Programme will come under newly created ADGM FinTech Innovation Centre, launching in 2018
ADGM signs accelerator partnership with Silicon Valley's Plug and Play
Plug and Play, the Silicon Valley tech accelerator whose past investments include Google, PayPal and Dropbox, will open an Abu Dhabi office as part of a new global partnership with Abu Dhabi Global Market, and plans to bring several of its fintech start-ups to the capital to work with local financial institutions.
The accelerator, which claims to be the world’s largest, signed a partnership yesterday with ADGM to launch a new fintech start-up acceleration programme in Abu Dhabi, which will see start-ups backed by Plug and Play come to the Emirate.
The new acceleration programme will form part of the new ADGM FinTech Innovation Centre, a physical hub for fintech start-ups that was also announced yesterday, which will be home to participants in ADGM’s RegLab fintech sandbox programme. The centre will be launched next year.
“We have already talked to close to 100 portfolio companies that we have investments in, [who] would like to come to the Middle East, implement their technologies with different banks as well as perhaps raise money here and have a technical team here," Saeed Amidi, Plug and Play’s chief executive, told The National on the sidelines of the FinTech Abu Dhabi 2017 summit yesterday.
"We are planning to … bring to this fintech innovation platform 10 to 20 start-ups per year, say 10 in each batch; generally we [would] invest in half of those start-ups,” he said.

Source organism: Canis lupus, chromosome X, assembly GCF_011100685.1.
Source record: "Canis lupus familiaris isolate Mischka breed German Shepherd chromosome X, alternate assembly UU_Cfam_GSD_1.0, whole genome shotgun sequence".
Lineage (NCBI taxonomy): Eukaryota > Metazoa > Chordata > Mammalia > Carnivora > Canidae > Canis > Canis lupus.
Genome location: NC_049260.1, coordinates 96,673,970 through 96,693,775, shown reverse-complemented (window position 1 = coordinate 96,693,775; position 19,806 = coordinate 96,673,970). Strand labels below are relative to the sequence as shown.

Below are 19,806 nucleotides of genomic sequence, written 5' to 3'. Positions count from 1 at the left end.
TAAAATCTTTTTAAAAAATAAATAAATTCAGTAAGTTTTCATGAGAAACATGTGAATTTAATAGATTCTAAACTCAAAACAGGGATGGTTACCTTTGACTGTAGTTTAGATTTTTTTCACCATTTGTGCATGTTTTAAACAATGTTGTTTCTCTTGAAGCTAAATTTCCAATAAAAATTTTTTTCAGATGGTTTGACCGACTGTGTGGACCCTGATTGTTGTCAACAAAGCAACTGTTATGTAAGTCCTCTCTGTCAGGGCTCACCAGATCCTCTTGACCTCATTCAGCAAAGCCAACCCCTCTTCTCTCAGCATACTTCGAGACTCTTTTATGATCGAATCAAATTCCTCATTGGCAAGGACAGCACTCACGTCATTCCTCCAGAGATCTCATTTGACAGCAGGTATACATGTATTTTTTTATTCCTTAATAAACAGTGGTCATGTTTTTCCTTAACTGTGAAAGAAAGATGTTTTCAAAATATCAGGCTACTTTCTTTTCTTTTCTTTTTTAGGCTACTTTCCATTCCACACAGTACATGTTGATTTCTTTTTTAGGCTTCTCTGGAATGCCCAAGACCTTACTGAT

Mr Amidi said Plug and Play would look at helping fund around 10 start-ups a year from within the new Innovation Centre with funds ranging from $100,000 to $500,000. Plug and Play would only partially fund these ventures, along with others, he said.
ADGM has focused heavily on the fintech space since opening its doors for business in late 2015, signing multiple collaboration agreements with local and international financial institutions and government entities. The free zone on Sunday signed a cooperative agreement with the UAE’s Securities and Commodities Authority to exchange information and knowledge on fintech related issues.
Banks in the UAE have not been oblivious to the technological developments transforming the financial services industry and over the past couple of years have been investing heavily in digital and artificial intelligence as consumers increasingly favour online banking over going to a physical branch.
Investments in technology and digitisation are also timely for UAE banks as profitability has been on the wane in the wake of the biggest oil price slump since the 2008 financial crash.
Emirates NBD, Dubai’s biggest bank by assets, said in July it plans to spend Dh1 billion on technology over the next three years to help reduce costs.